Phosphine found in the Venus atmosphere, could be signs of 'aerial life' in planet's clouds

A chemically-synthesized bioweapon and agricultural fumigant, phosphine in also naturally made by some anaerobic microbes in low oxygen environments.

The Royal Astronomical Society announced yesterday that a team of astronomers has discovered an unlikely molecule in sizeable amounts in the atmospheric clouds of Venus. From what is known about phosphine on Earth, the molecule can be synthesized industrially, or by bacteria that can grow in environments where oxygen is low or non-existent.

For decades, researchers have suspected that Venus could sustain microbial life in its atmosphere – in high clouds instead of the planet's scorching surface, where temperatures can go up to 450 degrees Celsius (700 deg K). Even so, these microbes were thought to be resistant and hardy – particularly tolerant of the high sulphuric acid content in Venus' environment.

The detection of phosphine molecules, which are in turn made up of hydrogen and phosphorus molecules, may point to this extra-terrestrial ‘aerial’ life, researchers have said.

However, the discovery does not necessitate the presence of life on Venus as telescopic information or data configuration could have affected the results. So double and triple checking of the facts is necessary. As David Grinspoon of the Planetary Science Institute said, “When somebody comes up with an extraordinary observation that hasn’t been made before, you wonder if they could have done something wrong.”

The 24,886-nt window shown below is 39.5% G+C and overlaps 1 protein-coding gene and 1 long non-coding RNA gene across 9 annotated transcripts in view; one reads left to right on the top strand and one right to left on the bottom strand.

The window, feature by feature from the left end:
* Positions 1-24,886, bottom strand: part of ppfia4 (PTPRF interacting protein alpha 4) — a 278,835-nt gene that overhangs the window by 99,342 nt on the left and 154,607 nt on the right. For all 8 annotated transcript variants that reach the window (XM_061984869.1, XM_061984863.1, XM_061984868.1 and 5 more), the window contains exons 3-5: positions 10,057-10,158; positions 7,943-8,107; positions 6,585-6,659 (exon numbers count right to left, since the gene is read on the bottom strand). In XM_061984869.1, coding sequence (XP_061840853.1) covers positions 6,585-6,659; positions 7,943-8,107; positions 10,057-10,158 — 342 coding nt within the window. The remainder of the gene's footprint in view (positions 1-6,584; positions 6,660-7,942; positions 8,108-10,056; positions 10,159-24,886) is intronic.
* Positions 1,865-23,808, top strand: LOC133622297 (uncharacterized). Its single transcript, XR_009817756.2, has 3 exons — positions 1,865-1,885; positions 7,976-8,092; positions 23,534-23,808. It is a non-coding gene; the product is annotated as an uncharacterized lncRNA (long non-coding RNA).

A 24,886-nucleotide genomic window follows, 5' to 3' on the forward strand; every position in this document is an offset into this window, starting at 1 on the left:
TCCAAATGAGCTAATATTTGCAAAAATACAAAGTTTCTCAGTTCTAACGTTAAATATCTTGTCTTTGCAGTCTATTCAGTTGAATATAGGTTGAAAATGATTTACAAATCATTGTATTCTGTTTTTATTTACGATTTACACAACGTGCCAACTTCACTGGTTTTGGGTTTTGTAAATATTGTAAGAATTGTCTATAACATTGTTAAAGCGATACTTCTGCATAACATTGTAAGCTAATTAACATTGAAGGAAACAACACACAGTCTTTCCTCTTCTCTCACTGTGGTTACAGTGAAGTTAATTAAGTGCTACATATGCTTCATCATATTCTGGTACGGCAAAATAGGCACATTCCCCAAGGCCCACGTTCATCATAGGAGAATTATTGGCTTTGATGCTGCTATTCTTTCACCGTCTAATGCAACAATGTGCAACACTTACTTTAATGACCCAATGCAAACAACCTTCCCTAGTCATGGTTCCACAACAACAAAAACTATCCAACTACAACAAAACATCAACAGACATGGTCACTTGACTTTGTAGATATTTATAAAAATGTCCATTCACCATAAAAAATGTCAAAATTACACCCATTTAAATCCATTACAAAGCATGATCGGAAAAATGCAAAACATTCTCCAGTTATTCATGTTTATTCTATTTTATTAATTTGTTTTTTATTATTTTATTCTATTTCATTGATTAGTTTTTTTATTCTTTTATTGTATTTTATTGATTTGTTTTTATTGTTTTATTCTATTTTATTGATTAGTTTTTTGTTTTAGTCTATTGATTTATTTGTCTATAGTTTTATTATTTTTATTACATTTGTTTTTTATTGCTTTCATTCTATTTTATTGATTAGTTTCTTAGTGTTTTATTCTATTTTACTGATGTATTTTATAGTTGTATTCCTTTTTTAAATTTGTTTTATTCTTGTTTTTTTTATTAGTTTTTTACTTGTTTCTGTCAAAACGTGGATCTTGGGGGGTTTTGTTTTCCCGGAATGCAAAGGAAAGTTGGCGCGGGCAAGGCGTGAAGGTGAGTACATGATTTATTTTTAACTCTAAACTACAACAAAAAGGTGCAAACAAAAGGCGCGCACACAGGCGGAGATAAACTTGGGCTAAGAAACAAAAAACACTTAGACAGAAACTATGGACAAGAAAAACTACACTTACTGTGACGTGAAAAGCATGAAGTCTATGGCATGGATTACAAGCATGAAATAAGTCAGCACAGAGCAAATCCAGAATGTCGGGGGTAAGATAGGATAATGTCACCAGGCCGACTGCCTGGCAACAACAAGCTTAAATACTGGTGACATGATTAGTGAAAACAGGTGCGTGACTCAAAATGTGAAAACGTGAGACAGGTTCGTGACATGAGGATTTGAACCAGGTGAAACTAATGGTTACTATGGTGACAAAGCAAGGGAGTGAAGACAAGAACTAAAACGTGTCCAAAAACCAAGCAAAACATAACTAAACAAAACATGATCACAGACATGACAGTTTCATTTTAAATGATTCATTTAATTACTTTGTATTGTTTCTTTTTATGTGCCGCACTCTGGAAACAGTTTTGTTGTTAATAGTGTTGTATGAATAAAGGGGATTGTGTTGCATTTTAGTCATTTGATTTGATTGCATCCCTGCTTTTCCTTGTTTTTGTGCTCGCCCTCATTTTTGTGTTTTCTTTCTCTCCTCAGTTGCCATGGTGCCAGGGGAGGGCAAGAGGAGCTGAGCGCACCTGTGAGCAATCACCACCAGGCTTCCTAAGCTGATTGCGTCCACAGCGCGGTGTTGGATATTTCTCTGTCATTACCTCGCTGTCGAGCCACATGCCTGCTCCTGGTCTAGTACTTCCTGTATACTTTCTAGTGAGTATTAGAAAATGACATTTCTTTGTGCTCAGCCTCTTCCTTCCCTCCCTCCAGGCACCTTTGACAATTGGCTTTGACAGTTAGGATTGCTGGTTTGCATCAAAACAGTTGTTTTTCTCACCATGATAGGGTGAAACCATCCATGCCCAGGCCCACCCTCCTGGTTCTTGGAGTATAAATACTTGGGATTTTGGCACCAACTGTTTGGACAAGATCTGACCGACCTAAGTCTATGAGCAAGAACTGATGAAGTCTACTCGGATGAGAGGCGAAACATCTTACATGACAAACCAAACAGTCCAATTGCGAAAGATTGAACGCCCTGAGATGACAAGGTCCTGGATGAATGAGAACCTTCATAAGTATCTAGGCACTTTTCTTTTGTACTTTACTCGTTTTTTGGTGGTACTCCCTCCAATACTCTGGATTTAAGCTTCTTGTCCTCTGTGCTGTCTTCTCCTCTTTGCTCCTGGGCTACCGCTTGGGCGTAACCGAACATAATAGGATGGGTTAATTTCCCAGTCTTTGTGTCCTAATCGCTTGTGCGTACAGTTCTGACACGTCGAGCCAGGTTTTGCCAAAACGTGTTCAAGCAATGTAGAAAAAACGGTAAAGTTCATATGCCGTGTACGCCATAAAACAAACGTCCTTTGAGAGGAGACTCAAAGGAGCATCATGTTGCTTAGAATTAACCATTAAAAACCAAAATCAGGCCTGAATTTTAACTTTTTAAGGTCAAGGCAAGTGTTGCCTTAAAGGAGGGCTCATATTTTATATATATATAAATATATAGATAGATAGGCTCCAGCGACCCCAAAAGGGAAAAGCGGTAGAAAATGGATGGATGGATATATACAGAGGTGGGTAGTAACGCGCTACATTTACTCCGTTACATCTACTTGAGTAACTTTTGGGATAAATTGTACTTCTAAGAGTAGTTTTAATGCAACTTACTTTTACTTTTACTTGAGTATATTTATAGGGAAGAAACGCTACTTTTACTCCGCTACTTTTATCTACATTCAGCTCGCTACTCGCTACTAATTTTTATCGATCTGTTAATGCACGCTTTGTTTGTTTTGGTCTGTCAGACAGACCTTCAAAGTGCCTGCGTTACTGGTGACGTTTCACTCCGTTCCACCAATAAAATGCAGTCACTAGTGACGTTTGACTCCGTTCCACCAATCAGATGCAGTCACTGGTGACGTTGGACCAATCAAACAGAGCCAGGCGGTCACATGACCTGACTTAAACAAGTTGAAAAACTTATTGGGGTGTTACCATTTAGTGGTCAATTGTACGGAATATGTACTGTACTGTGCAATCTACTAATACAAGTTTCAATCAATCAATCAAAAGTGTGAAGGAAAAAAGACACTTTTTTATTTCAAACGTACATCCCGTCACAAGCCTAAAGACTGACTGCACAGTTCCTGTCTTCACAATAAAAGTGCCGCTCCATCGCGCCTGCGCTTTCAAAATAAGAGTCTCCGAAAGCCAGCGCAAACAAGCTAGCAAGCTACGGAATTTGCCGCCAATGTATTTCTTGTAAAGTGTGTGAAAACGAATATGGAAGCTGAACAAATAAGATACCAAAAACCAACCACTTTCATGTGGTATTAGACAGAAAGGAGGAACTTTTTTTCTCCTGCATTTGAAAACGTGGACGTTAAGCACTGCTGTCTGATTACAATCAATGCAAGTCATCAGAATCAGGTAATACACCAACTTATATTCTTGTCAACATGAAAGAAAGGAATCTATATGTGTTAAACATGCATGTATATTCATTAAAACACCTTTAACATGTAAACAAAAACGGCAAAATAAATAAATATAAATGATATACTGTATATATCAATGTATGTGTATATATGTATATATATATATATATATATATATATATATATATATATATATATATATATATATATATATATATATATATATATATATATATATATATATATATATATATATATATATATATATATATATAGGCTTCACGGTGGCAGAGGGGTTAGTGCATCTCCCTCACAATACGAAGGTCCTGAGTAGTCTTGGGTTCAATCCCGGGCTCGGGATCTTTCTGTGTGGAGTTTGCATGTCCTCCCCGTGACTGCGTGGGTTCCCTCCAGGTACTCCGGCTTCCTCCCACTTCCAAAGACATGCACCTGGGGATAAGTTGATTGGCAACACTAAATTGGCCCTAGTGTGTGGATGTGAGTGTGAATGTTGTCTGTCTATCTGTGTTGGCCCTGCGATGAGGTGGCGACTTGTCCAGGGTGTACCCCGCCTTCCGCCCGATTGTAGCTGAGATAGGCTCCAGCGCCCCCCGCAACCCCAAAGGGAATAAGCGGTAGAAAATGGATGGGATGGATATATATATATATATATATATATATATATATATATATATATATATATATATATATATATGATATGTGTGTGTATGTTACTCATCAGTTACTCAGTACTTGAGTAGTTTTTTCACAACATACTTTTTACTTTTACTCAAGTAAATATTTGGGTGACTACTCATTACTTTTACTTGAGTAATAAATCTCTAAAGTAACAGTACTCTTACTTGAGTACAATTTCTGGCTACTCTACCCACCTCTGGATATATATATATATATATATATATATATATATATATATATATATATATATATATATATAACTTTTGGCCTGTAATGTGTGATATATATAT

The study was published on 14 September in the journal Nature Astronomy. Clara Sousa-Silva, a postdoctoral researcher at the Massachusetts Institute of Technology (MIT), who is also a study co-author, said “I immediately freaked out, of course. I presumed it was a mistake, but I very much wanted it to not be a mistake.”

She was also the one who initially identified phosphine as a potential biosignature. This study was conducted after scientists found in January that the chemical can be used as a potential biosignature gas in anoxic exoplanets. Many researchers of the same team, including Clara Sousa-Silva, participated in the recent study to study atmospheres of other planets to detect the presence of the gas.

Venus. Image Credit: PLANET-C/JAXA

Venus. Image Credit: PLANET-C/JAXA

Phosphine is considered a dangerous gas as it has been used as a bioweapon in the past (World War I). Other than that it is used as an agricultural fumigant. But it is naturally manufactured by some anaerobic microbes as well, who do not have access to oxygen. Otherwise, the gas is extremely hard to make and the clouds on Venus should be destroying the molecule before it can accumulate to a size that has been detected.

So if the gas is indeed present, there could be two possibilities – one that there are some alien life-forms on Earth’s twin planet responsible for the chemical, or there is a way to develop the gas without life.

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